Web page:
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Yesterday's Emporium

Featuring a full line of historically inspired items
for the Lady and Gentleman.


 
 
 
 
 

"Hopskotch"

Hopscotch has been a favorite game of children for centuries. It is played by marking squares on the ground and leaping into designated squares in a particular sequence. The name comes from the 17th century term escocher, meaning to cut or cut with a stick.

Out of hopscotch, oddly enough, some elements of history have survived thanks to the chanted "calls" passed down from mother to daughter over long periods of time. Perhaps most notable and relevant to the antebellum and Civil War period is the chant which is known today as "The Pateroller Song" ("pateroller" is a term derived from the word "patrollers", a reference to the men who patrolled the highways and byways in search of runaway slaves), a song which slaves began long before the War Between the States began, and one that continues to this day through the hopscotch and jump-rope chant.




Games Children Played
96 pgs.
Paperback $12.00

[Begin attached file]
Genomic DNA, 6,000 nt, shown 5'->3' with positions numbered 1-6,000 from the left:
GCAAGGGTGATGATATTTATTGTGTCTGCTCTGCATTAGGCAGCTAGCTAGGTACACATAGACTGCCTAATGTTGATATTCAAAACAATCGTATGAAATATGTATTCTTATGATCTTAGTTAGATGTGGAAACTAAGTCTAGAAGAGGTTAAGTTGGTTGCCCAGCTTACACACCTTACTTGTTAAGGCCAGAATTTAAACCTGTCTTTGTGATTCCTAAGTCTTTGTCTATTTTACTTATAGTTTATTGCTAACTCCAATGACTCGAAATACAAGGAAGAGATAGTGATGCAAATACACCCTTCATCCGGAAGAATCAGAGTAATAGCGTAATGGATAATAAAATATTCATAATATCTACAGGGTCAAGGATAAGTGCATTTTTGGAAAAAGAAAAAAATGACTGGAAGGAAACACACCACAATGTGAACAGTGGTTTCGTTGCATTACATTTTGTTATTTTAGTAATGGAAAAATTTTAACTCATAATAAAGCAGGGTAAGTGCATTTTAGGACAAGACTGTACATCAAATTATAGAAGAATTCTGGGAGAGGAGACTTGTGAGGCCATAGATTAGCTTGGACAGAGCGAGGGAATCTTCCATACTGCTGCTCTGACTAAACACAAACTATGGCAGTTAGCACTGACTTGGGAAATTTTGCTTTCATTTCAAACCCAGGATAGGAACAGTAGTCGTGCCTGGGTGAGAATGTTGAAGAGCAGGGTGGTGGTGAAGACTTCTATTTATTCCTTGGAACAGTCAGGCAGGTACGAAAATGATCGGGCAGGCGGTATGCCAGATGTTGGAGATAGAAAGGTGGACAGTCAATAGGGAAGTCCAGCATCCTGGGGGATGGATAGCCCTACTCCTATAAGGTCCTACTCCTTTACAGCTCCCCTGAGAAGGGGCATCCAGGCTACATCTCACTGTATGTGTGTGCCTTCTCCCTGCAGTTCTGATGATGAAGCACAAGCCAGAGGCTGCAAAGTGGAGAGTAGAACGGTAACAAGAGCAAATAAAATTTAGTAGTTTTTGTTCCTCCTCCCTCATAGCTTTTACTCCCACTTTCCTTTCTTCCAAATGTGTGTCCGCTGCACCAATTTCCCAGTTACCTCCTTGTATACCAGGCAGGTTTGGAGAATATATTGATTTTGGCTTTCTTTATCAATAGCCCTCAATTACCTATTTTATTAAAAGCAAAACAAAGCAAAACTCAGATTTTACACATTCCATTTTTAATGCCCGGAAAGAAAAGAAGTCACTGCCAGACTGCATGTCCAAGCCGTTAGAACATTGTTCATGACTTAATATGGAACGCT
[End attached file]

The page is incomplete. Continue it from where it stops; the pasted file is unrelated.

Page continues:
Hardback $30.00
CD-ROM $9.49
EBOOK $7.49

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The first player tosses the marker (typically a stone, coin or bean bag) into the first square. The marker must land completely within the designated square and without touching a line or bouncing out. The player then hops through the course, skipping the square with the marker in it. Single squares must be hopped on one foot. For the first single square, either foot may be used. Side by side squares are straddled, with the left foot landing in the left square, and the right foot landing in the right square. Optional squares marked "Safe", "Home", or "Rest" are neutral squares, and may be hopped through in any manner without penalty.

Upon successfully completing the sequence, the player continues the turn by tossing the marker into square number two, and repeating the pattern.

If while hopping through the court in either direction the player steps on a line, misses a square, or loses balance, the turn ends. Players begin their turns where they last left off. The first player to complete one course for every numbered square on the court wins the game.

Although the marker is most often picked up during the game, historically, in the boy's game, the marker was kicked sequentially back through the course on the return trip and then kicked out.

 
         
 
   
   
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